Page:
a famous example sentence in Natural Language Processing.

does it mean, time flies (funny critters, probably out of Star Trek or something) like an arrow? (why they would like an arrow is beyond me, but sure...)

or does it mean, time (you know, as in space-time) flies like an arrow? (recall back to English class - yes, I know you slept through most of it.. anyway, this is a simile)

or even more outrageously, does it mean, time (as a verb; you know, like "time how long it take me to type 'supercalafragilisticexpealidocios' on this Twiddler") flies like an arrow? (time the flies, as if they were an arrow. a totally ludicrous interpretation, but the computer doesn't know that..)

well anyway, you can't know, out of context, what the sentence is supposed to mean, hence the trouble for a Natural Language Processing program

The canonical test sentence for machine translation software. However, don't bother: even the crappiest MT program will almost certainly have a smart response hard-coded. It contains several varieties of structural and lexical ambiguity which make mechanical parsing difficult, but any English speaker, or at least any English speaker who has not spent too much time programming in Prolog, will instinctively understand it - in the absence of any particular contextual information - as a simplistic simile about the passage of time; a prime example, therefore of the NLP problems with real-world knowledge.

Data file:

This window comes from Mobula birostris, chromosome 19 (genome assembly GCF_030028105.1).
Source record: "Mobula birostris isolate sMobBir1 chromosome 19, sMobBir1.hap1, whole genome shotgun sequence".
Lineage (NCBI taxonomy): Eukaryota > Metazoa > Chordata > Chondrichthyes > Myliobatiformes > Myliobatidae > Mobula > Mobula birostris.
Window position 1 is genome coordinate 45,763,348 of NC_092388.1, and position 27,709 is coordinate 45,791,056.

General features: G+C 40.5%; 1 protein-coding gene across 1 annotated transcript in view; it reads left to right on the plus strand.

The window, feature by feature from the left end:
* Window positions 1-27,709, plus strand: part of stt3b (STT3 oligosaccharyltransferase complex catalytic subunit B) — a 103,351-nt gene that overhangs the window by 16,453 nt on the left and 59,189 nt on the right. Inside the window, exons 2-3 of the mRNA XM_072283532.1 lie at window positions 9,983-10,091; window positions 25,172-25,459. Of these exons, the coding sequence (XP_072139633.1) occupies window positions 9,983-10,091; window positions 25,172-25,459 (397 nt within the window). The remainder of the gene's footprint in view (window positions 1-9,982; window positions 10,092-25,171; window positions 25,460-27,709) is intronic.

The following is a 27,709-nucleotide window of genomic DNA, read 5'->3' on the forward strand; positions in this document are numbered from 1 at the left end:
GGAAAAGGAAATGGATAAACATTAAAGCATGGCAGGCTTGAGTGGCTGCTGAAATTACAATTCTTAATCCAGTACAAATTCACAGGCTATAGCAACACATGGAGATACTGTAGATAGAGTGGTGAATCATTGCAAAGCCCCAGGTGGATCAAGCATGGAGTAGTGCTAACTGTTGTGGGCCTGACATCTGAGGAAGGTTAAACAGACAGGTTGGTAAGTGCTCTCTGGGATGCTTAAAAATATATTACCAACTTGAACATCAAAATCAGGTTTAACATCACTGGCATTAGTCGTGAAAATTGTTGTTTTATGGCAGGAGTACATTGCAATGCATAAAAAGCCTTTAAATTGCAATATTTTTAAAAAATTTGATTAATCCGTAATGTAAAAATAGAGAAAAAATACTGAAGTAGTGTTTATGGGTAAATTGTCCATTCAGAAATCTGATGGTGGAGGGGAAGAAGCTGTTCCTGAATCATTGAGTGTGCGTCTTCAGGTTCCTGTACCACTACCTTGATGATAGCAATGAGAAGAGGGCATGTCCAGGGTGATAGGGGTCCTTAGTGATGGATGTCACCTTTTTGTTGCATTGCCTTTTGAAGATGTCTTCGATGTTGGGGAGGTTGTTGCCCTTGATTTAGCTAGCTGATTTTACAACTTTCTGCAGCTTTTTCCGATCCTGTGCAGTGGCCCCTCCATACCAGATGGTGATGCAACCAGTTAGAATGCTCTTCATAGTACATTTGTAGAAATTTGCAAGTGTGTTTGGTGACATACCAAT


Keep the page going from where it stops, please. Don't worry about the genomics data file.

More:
When a Harvard natural language parser was given this phrase in the 1960s it identified the following five parse trees in reponse.
  1. Time proceeds as quickly as an arrow proceeds.
  2. Measure the speed of flies in the same way that you measure the speed of an arrow.
  3. Measure the speed of flies in the same way that an arrow measures the speed of flies.
  4. Measure the speed of flies that resemble an arrow.
  5. Flies of a particular kind, i.e. time-flies, are fond of an arrow.
Note that the parser was smart enough to not assume the following. Either it was lexically coded to understand this as an impossibility, or it just wasn't thorough enough.

Time, an abstract concept can not perform concrete actions.

  • Time flies through the air in the same manner that arrows do.
Speaking of real-world knowledge, this might be a good place to note the source of the sentence. It didn't just spring into existence as a Computer Science tagline.

光陰矢の如 し

"Time flies like an arrow" is an old Japanese proverb. In Japanese it's "Kouin yanogotoshi" - which, literally translated, actually means "time is like an arrow".

I suppose the closest English equivalent would be "time and tide wait for no man". However, it seems that the Japanese version is (now, at least) much more commonly used. You can see it in a lot of people's letters and and online diaries. Of course, a simple "time flies" would do, but it isn't as descriptive. The arrow simile, furthermore, implies not only time's speed, but its irreversibility as well. The arrow cannot be pulled back to the bow, and time, once lost, can never be regained. Terminator movies notwithstanding.

-- Many thanks to sekicho for help with the Japanese.

Log in or registerto write something here or to contact authors.